Devils' focus on winning Game 4, not tall task ahead against Kings
The math is bad in New Jersey. No, it has nothing to do with the environment, the tax rates or delays in the ferryboats across the river. Even the Path trains are running on time. But the 3-0 deficit the team faces in the Stanley Cup finals against the Los Angeles Kings seems much bigger than the numbers themselves.
"It's a lot to make up, if you think about it like that," New Jersey forward Zach Parise said, "so we don't."
Yes, one at a time. That's the mantra.
"I don't even like that," said forward Ilya Kovalchuk. "You can't win one game in four games. I think about the next period or the next shift. If you win that one, you have a chance. Four? It's too much."
With a potential season-ending fourth game looming Wednesday night, the Devils spoke from the floor where the NBA's Lakers usually practice, surrounded by championship trophies peeking out through windows and retired numbers hung up on walls. They could draw some solace from the fact that while basketball has no such historic precedent of a series rally from 3-0 and baseball has only the 2004 Red Sox, hockey has three teams that have been down 0-3 and won their series: the Maple Leafs who came back against the Red Wings in the 1942 finals, the Islanders, who trailed Pittsburgh 3-0 in 1975; and, most recently, the Flyers who bounced back from 0-3 down in their Eastern series against the Bruins in 2010.
"I grew up in Ontario," said Devils coach Pete DeBoer. "I heard a lot of stories about the Leafs. I think '42 is a little far back for anything I remember ... We're down 3-0. I don't think we feel we deserve to be in the hole we're in. I think we played better than the situation indicates."
Yes, those Leafs, with Turk Broda manning the pipes and a pair of defensemen named Bingo (Kampman) and Bucko (McDonald), are a historical footnote.
DeBoer knows it can be done now, but so does his rookie star Adam Henrique. He was playing junior hockey for Windsor of the Ontario Hockey League two years ago when his Spitfires lost the first three games of their series to the Kitchener Rangers.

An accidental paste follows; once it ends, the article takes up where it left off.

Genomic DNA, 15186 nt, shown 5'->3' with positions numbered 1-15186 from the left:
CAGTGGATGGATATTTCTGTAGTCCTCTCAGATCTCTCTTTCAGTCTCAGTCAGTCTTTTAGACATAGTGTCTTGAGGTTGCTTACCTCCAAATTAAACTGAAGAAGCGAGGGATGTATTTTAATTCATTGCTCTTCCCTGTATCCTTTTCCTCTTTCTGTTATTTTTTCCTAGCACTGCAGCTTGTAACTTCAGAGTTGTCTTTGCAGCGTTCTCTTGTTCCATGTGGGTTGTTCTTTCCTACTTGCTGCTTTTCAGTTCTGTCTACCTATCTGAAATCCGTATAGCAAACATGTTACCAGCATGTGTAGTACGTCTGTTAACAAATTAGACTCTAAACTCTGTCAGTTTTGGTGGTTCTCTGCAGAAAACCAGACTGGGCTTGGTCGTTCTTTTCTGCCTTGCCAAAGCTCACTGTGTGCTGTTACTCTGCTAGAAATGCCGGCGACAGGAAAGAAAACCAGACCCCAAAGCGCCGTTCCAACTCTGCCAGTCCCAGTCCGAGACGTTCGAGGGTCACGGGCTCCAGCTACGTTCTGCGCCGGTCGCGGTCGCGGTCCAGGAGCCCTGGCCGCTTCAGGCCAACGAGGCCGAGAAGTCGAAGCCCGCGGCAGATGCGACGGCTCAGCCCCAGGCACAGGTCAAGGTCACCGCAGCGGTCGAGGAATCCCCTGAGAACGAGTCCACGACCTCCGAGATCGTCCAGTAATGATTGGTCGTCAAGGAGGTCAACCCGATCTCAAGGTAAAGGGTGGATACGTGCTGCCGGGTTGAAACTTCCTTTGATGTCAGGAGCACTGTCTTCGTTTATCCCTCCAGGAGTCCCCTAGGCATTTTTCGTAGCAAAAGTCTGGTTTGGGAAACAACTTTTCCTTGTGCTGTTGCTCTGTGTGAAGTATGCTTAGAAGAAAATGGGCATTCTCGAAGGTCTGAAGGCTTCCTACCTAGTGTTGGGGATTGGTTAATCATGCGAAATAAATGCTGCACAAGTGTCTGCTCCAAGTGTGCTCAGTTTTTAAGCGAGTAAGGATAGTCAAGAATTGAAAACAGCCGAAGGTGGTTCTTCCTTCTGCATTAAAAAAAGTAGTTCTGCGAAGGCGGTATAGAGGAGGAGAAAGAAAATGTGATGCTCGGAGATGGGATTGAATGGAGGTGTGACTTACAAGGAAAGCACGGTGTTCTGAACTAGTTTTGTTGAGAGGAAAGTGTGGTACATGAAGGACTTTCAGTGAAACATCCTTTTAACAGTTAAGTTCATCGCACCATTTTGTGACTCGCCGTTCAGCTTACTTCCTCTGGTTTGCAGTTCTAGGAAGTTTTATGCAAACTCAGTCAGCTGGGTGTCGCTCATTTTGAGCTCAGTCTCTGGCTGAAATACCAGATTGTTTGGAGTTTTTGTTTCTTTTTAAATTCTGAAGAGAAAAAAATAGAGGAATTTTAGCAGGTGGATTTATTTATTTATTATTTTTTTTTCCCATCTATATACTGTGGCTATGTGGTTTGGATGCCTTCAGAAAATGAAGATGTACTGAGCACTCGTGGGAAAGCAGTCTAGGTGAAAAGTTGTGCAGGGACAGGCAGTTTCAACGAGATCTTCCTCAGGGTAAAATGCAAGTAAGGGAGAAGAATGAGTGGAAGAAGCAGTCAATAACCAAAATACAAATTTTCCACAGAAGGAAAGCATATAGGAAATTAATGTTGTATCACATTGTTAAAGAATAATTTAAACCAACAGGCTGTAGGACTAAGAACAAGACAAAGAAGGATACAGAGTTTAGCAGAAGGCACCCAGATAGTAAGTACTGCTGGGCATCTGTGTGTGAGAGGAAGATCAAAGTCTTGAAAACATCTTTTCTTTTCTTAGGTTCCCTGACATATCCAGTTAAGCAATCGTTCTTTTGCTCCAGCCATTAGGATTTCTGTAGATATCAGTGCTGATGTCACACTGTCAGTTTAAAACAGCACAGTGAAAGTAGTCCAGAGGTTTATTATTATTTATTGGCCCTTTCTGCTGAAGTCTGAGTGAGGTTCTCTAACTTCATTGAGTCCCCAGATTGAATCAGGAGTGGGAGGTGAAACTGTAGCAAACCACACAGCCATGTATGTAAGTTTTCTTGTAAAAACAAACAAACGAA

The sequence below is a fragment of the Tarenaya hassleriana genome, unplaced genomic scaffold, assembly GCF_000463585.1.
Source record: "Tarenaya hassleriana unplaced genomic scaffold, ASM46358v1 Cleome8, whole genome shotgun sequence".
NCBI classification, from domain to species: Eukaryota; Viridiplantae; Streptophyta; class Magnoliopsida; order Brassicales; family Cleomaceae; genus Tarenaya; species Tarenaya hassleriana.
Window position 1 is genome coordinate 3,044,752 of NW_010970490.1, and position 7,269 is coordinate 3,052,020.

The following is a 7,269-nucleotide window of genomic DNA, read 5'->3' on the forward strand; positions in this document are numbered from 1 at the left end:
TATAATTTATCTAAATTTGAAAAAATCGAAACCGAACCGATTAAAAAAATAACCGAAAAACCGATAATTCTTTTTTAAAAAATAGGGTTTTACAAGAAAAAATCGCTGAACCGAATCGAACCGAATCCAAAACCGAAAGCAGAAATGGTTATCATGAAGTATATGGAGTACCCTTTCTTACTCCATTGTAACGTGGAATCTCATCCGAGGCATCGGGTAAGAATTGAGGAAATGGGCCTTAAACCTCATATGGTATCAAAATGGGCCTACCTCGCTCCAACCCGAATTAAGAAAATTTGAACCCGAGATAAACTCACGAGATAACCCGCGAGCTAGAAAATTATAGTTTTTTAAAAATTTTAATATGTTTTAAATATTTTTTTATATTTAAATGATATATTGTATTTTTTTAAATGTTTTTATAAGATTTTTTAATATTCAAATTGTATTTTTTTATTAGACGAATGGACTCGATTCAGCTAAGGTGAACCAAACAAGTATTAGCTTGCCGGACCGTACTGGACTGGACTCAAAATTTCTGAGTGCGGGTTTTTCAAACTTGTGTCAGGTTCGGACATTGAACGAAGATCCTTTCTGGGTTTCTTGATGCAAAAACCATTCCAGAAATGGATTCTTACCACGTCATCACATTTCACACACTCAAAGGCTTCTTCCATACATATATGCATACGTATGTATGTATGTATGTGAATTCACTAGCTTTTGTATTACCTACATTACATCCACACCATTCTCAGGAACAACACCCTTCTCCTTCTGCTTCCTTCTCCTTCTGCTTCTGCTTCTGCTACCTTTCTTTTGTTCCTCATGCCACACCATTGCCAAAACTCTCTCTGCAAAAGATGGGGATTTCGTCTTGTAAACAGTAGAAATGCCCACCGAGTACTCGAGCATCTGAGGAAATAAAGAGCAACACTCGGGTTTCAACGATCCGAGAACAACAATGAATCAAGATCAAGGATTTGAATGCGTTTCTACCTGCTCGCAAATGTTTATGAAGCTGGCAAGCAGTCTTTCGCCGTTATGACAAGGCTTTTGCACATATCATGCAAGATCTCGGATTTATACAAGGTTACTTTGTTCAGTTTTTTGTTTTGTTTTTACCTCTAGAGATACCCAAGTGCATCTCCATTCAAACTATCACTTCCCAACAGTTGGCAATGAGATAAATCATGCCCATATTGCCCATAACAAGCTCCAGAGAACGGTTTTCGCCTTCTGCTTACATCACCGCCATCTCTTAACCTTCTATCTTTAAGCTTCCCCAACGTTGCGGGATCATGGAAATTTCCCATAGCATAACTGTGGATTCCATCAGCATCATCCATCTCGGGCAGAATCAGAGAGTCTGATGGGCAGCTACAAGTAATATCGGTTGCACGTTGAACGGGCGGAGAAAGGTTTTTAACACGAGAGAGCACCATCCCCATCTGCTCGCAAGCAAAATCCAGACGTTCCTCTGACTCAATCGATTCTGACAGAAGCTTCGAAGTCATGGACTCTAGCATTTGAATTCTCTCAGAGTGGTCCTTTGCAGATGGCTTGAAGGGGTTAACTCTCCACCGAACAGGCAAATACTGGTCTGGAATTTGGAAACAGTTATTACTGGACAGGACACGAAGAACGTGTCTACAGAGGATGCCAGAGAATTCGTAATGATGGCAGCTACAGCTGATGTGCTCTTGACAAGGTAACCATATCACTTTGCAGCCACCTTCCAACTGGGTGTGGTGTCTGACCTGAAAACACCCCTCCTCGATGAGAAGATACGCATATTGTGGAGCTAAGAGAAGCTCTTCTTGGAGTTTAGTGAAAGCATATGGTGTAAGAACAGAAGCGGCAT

"We felt we were much better," he remembers. "Then we were saying, 'Guys, what are we doing, here? C'mon, we can do this.'"
That may work in juniors. It did work in juniors. The Spitfires won that series and 12 straight games to win the Memorial Cup, as Henrique took home the Wayne Gretzky Trophy as MVP. Now?
"Well the competition is a lot better," he said. "My teammates are better, too, so you know especially with the guys in this room that nothing's impossible."
Sure, but 3-0 in the Stanley Cup finals?
"If you look that far ahead, it's a pretty high mountain to climb," says Devils goalie Martin Brodeur. "We've dealt with adversity all season. This is high adversity."
If you're looking for possible changes from the New Jersey camp on Wednesday, veteran forward Petr Sykora practiced on a line with Dainus Zubrus and Patrik Elias Tuesday afternoon. Jacob Josefson skated as the extra forward, indicating he might be a scratch for Game 4.
"He's an option for us," DeBoer said of Sykora. "We're going to consider him. We haven't scored. He's a guy who doesn't need a lot of looks to stick one in the net. That's what he does best. So he's definitely an option."
It's an especially appealing option for New Jersey's struggling power play, which has failed to score in the series. In 1,017 NHL games, Sykora, 35, has scored 111 of his 323 career goals when his team has been up a man.
Elias also hinted at a couple of details his club needs to work on.
"We've been cycling the puck pretty well," he says, "but we cycle way too long. We don't challenge these guys -- I mean their [defensemen] -- enough. At times you tire yourselves out when you don't get the puck on net. We need to attack, not move it around so much."
Elias also suggested the Devils might do well to rethink their breakout strategy against the Kings.
"We played the Rangers and they get on you all the time, so you have to move the puck quickly," he said. "A lot of times we have more room than we think [against the Kings]. We can afford to try and come out a little cleaner, try to make some plays. We don't always have to paddle it out. We're worried about turnovers at our blueline, but with their patience, they make you turn it over in the neutral zone, even at their blueline. We need to make them step up and come after us."
Without a good bounce or a better recipe, the Devils have to face to futility. They have just two goals in three finals games, and those numbers are only the start.